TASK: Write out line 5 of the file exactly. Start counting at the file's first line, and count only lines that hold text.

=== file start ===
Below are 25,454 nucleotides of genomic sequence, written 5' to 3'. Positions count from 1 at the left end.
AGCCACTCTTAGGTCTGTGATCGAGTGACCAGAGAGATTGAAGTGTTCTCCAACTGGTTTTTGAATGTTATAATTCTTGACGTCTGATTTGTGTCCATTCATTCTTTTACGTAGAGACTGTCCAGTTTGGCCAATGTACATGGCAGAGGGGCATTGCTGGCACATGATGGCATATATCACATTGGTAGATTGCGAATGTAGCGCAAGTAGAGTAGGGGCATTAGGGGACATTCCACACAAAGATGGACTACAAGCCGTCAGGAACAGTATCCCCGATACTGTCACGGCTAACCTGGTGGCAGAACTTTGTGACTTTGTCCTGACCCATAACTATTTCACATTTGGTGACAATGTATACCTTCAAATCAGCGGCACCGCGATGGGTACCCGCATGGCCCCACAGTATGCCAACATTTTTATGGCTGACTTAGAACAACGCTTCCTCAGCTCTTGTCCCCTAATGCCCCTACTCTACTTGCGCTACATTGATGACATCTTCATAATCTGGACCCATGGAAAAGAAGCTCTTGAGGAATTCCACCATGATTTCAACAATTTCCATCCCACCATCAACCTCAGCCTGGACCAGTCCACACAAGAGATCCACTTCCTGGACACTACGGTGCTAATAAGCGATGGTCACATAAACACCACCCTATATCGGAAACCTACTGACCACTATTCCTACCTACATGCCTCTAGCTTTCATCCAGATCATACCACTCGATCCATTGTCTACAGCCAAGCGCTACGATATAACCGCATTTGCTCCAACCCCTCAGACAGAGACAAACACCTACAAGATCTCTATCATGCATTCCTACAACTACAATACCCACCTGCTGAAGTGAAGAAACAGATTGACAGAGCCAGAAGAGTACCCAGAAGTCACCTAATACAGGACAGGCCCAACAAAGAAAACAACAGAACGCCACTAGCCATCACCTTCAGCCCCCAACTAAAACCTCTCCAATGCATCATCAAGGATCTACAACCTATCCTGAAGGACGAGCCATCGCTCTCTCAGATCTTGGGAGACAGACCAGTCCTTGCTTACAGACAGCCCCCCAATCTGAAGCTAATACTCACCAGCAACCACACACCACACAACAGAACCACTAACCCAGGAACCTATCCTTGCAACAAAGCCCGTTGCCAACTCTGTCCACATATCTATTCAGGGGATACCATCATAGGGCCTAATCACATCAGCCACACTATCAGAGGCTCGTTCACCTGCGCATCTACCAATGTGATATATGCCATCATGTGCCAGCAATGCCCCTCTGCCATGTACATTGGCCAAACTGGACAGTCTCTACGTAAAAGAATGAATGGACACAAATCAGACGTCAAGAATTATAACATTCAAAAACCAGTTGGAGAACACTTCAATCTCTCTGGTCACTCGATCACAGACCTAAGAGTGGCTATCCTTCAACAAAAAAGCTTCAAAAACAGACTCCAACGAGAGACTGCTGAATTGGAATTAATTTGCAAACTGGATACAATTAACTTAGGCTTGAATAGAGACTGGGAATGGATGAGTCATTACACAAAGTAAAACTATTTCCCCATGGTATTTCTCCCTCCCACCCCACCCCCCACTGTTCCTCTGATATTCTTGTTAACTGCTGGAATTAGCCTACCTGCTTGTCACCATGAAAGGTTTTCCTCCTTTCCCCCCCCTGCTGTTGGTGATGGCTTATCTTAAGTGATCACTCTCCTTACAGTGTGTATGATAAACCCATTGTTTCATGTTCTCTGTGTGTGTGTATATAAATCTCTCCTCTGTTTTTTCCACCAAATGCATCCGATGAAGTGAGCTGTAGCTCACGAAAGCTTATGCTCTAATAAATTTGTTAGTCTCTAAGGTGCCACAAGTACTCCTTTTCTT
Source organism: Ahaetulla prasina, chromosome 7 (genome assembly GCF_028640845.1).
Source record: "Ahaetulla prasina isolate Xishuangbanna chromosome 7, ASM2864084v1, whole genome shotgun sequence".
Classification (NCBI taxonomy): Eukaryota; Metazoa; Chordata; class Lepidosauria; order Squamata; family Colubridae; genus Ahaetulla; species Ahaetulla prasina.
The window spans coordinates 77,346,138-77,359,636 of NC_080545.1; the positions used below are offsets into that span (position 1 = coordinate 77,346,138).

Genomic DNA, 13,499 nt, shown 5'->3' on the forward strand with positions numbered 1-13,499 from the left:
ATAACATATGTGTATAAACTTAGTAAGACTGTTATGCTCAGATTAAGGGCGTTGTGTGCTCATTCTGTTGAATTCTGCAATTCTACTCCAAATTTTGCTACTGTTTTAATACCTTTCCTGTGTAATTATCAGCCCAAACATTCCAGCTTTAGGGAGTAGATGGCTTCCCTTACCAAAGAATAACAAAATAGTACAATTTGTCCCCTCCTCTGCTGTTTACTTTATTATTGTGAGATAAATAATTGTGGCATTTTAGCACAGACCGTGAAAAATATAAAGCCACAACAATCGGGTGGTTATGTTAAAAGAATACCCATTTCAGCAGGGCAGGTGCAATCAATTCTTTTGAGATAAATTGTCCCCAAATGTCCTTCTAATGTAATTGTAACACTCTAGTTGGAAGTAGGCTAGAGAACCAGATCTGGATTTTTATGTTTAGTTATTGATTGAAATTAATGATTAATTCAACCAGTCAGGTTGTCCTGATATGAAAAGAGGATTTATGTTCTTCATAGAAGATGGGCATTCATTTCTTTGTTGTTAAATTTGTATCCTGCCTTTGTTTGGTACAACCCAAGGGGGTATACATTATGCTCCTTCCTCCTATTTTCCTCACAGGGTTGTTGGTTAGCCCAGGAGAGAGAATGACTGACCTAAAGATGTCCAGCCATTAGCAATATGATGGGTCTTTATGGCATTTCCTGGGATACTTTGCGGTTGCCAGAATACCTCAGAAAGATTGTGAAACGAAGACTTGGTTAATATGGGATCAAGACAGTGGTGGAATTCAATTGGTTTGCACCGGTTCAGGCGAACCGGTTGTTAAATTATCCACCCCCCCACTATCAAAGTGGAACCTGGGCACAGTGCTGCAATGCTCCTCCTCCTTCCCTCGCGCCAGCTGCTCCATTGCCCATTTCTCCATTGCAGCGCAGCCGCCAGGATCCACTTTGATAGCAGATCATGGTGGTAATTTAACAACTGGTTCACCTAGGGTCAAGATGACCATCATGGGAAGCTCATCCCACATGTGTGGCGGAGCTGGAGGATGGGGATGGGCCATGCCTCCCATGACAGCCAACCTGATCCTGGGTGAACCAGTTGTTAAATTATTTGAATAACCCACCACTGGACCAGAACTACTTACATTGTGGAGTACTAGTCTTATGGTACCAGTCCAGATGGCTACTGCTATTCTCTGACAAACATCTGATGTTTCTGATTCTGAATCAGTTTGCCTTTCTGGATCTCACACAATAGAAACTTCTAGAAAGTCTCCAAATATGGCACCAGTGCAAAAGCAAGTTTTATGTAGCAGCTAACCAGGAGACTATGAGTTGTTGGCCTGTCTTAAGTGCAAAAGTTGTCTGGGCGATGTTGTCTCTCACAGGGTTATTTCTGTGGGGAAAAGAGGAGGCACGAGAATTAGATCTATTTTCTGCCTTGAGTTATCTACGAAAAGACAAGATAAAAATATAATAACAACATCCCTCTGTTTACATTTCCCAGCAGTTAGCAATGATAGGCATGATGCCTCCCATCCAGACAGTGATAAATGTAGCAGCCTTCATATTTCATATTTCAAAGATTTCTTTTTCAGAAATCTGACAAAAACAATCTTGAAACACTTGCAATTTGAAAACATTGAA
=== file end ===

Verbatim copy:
Classification (NCBI taxonomy): Eukaryota; Metazoa; Chordata; class Lepidosauria; order Squamata; family Colubridae; genus Ahaetulla; species Ahaetulla prasina.